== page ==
What happens when you give the director of Ghost of Yotsuya $1.95 and a ham sandwich (or, in this case, 195 yen and an onigiri), say the studio is on the brink of bankruptcy and tell him to make a horror film – you get Jigoku. This is a dark, grim, surreal, and truly nightmarish film.Continue reading
It’s been a while since I watched what I’d call a “Weird Japan” movie – a Japanese film with a degree of creativity and un-reality that is uncommon in Western cinema – and indeed is generally rejected outright in Western independent cinema (see Dogme ’95 and Ethan Hawke’s comments about superhero films). Instead, these films openly embrace science fiction, fantasy, and horror concepts in a way that Western independent cinema (outside of horror) fails to do.
We conclude our collection of horror films with a Japanese horror film that… is a little tricky to show on the channel without giving away all the great visuals. Continue reading
This is probably the most surreal horror film I’ve watched this October, and may be the most surreal horror film I will ever watch. Continue reading
It’s odd how much polish a film series can undergo over the course of two years. The first installment in the Yakuza Papers series of films came out in 1973. This film, the final installment in the tetralogy came out in 1974. Kinji Fukasaku was already an accomplished director when he made the first film, but over the course of two years he quickly came up with a very definitive style to this series. Continue reading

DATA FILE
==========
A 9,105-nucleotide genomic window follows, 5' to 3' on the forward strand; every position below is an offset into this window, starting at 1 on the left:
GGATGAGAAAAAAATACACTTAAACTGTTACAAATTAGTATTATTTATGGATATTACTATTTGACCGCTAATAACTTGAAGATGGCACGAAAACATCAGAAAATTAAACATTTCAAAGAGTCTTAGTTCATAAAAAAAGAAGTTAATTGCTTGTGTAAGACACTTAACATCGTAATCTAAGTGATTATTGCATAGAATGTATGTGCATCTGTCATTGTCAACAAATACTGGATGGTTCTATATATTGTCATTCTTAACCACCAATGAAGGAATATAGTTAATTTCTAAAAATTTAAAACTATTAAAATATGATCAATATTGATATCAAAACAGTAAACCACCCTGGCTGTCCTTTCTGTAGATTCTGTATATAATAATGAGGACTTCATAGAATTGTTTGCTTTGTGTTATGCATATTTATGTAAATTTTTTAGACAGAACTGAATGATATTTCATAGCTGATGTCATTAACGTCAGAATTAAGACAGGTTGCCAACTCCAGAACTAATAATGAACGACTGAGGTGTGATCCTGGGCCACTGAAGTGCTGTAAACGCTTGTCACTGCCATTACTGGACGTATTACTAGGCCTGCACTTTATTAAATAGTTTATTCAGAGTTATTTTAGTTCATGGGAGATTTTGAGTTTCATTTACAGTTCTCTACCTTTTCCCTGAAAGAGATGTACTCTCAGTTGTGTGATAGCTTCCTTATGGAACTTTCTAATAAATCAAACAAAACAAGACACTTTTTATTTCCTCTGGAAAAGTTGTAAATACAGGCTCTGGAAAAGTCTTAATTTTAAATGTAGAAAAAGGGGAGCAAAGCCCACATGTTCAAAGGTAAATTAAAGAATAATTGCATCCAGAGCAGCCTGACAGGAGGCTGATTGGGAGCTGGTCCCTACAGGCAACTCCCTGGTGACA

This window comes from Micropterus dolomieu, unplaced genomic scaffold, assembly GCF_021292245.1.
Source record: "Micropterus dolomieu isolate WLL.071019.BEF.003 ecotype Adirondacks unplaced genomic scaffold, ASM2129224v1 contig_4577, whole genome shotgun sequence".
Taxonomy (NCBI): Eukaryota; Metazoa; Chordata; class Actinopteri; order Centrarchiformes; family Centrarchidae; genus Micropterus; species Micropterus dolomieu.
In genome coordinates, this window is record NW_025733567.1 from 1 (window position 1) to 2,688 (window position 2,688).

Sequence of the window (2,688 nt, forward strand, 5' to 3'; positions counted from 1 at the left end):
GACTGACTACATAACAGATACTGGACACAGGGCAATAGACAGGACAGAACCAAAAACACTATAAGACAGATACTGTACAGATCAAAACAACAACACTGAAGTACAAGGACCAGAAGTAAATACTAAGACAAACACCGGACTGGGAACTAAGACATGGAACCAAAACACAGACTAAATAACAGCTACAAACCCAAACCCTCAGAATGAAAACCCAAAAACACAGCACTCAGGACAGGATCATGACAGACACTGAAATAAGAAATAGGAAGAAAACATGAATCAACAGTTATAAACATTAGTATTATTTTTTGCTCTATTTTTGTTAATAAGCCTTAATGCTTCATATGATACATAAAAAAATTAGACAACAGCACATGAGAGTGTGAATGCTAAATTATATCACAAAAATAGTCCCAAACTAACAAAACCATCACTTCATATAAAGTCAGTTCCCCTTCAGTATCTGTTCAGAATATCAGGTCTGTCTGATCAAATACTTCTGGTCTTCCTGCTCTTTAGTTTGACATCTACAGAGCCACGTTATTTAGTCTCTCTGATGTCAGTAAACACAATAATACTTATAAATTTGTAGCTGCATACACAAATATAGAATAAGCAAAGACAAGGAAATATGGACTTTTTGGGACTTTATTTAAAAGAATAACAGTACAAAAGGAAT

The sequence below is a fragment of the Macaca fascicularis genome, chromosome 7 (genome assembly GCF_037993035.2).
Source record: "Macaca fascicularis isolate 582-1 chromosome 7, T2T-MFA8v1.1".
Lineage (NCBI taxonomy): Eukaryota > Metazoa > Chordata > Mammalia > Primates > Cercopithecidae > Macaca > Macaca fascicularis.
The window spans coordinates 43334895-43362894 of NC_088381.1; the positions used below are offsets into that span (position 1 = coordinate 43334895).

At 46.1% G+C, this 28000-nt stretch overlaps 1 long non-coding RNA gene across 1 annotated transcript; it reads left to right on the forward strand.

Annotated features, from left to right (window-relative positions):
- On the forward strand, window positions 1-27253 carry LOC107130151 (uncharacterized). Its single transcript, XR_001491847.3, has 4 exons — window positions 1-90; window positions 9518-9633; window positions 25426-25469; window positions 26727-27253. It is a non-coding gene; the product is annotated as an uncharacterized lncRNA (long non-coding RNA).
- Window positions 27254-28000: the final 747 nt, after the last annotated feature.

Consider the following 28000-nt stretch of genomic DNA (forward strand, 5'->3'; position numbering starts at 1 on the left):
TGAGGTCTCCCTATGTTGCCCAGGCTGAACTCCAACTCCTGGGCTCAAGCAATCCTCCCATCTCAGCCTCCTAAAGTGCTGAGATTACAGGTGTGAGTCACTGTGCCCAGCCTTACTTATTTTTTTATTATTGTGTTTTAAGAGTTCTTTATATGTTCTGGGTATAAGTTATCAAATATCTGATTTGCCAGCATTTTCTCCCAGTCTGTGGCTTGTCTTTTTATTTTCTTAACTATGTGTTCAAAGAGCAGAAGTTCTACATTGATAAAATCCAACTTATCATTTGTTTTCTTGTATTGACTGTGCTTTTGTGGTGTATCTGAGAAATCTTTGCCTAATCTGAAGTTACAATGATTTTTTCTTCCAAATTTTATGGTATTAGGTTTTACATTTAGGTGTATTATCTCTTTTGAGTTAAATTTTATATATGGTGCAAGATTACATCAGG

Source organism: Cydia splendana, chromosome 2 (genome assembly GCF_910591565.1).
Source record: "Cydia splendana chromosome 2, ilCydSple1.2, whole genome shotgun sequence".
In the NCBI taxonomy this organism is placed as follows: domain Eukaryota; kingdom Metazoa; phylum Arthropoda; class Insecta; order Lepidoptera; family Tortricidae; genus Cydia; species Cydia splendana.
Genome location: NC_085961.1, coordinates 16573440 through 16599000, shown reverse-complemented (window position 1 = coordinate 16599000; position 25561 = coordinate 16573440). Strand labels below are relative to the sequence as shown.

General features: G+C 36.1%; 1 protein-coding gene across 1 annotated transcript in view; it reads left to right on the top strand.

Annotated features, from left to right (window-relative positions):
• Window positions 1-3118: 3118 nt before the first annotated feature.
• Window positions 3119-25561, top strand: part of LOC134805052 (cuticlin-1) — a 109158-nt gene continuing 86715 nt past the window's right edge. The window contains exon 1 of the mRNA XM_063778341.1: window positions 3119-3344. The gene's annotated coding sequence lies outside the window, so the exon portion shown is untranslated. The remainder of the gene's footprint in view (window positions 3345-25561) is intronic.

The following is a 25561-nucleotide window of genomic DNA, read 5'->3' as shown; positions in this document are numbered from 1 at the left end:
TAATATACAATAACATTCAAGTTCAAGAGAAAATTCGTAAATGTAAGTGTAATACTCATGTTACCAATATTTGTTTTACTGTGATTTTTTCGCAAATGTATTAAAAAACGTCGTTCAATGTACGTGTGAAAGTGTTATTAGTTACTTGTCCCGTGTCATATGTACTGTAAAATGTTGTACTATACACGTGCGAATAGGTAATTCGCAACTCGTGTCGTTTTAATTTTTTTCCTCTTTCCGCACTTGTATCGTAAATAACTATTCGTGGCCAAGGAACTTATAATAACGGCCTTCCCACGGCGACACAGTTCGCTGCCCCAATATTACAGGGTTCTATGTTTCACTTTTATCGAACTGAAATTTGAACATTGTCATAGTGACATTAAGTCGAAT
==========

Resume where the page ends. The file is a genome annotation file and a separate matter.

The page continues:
Proxy War, along with the second film in the series, Hiroshima Deathmatch, are really where the Yakuza Papers series really kicks into high gear with showing the real nature of the Yakuza life. Where the sophomore film in the series introduced a new character, followed him through his induction into the yakuza, until his ultimate death, Proxy War returns us to following Bunta Sugawara’s character, Shozo Hirono, as factions within the old guard start playing the new generation of yakuza against each other, while Hirono himself tries to reconcile this current chain of events with the yakuza code of honor. Continue reading
Due to the copyright strike on my Youtube channel, I’m going to hold off on doing film video reviews for the immediate future, aside from works from companies with a proven track record as being forgiving when it comes to film criticism (such as the Criterion Collection). However, I still want to keep talking about film so, for now, I’m going to do those review as prose reviews. If there is an interest from my Patreon Backers (which you can be one of), once the copyright strike is up, I’ll go back to re-do some or all these reviews as video reviews (depending on what films they’d like to see reviewed).
These reviews are also being posted on my Letterboxd page. I’m cross posting them here because I remember what happened to Screened, and I’d like to make sure I don’t lose any of my reviews.
With that out of the way, I’m taking a look at a Japanese Yakuza film from the 1970s – and the first part of the Yakuza Papers/Battles Without Honor Or Humanity series of films. Continue reading